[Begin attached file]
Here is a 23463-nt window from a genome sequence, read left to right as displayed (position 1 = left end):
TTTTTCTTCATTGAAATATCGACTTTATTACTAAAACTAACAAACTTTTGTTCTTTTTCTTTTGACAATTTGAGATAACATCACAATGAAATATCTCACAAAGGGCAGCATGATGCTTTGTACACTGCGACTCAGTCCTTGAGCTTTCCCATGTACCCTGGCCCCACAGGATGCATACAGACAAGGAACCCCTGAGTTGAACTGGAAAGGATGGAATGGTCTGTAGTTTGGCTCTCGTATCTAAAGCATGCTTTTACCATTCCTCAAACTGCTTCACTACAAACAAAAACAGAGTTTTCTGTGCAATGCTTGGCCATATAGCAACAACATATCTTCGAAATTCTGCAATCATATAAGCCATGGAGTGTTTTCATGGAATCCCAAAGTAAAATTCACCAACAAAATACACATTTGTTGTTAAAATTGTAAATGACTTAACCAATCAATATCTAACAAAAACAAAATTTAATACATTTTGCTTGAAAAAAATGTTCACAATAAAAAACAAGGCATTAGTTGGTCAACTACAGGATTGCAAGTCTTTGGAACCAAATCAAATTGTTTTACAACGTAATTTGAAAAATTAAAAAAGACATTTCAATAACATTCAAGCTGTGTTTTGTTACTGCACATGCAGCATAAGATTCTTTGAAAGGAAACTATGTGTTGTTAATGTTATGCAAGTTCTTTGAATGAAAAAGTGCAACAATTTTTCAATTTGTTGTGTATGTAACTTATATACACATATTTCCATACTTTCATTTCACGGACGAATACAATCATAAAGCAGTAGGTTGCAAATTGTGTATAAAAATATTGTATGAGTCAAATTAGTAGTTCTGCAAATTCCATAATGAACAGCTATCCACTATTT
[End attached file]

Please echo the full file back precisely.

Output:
Here is a 23463-nt window from a genome sequence, read left to right as displayed (position 1 = left end):
TTTTTCTTCATTGAAATATCGACTTTATTACTAAAACTAACAAACTTTTGTTCTTTTTCTTTTGACAATTTGAGATAACATCACAATGAAATATCTCACAAAGGGCAGCATGATGCTTTGTACACTGCGACTCAGTCCTTGAGCTTTCCCATGTACCCTGGCCCCACAGGATGCATACAGACAAGGAACCCCTGAGTTGAACTGGAAAGGATGGAATGGTCTGTAGTTTGGCTCTCGTATCTAAAGCATGCTTTTACCATTCCTCAAACTGCTTCACTACAAACAAAAACAGAGTTTTCTGTGCAATGCTTGGCCATATAGCAACAACATATCTTCGAAATTCTGCAATCATATAAGCCATGGAGTGTTTTCATGGAATCCCAAAGTAAAATTCACCAACAAAATACACATTTGTTGTTAAAATTGTAAATGACTTAACCAATCAATATCTAACAAAAACAAAATTTAATACATTTTGCTTGAAAAAAATGTTCACAATAAAAAACAAGGCATTAGTTGGTCAACTACAGGATTGCAAGTCTTTGGAACCAAATCAAATTGTTTTACAACGTAATTTGAAAAATTAAAAAAGACATTTCAATAACATTCAAGCTGTGTTTTGTTACTGCACATGCAGCATAAGATTCTTTGAAAGGAAACTATGTGTTGTTAATGTTATGCAAGTTCTTTGAATGAAAAAGTGCAACAATTTTTCAATTTGTTGTGTATGTAACTTATATACACATATTTCCATACTTTCATTTCACGGACGAATACAATCATAAAGCAGTAGGTTGCAAATTGTGTATAAAAATATTGTATGAGTCAAATTAGTAGTTCTGCAAATTCCATAATGAACAGCTATCCACTATTT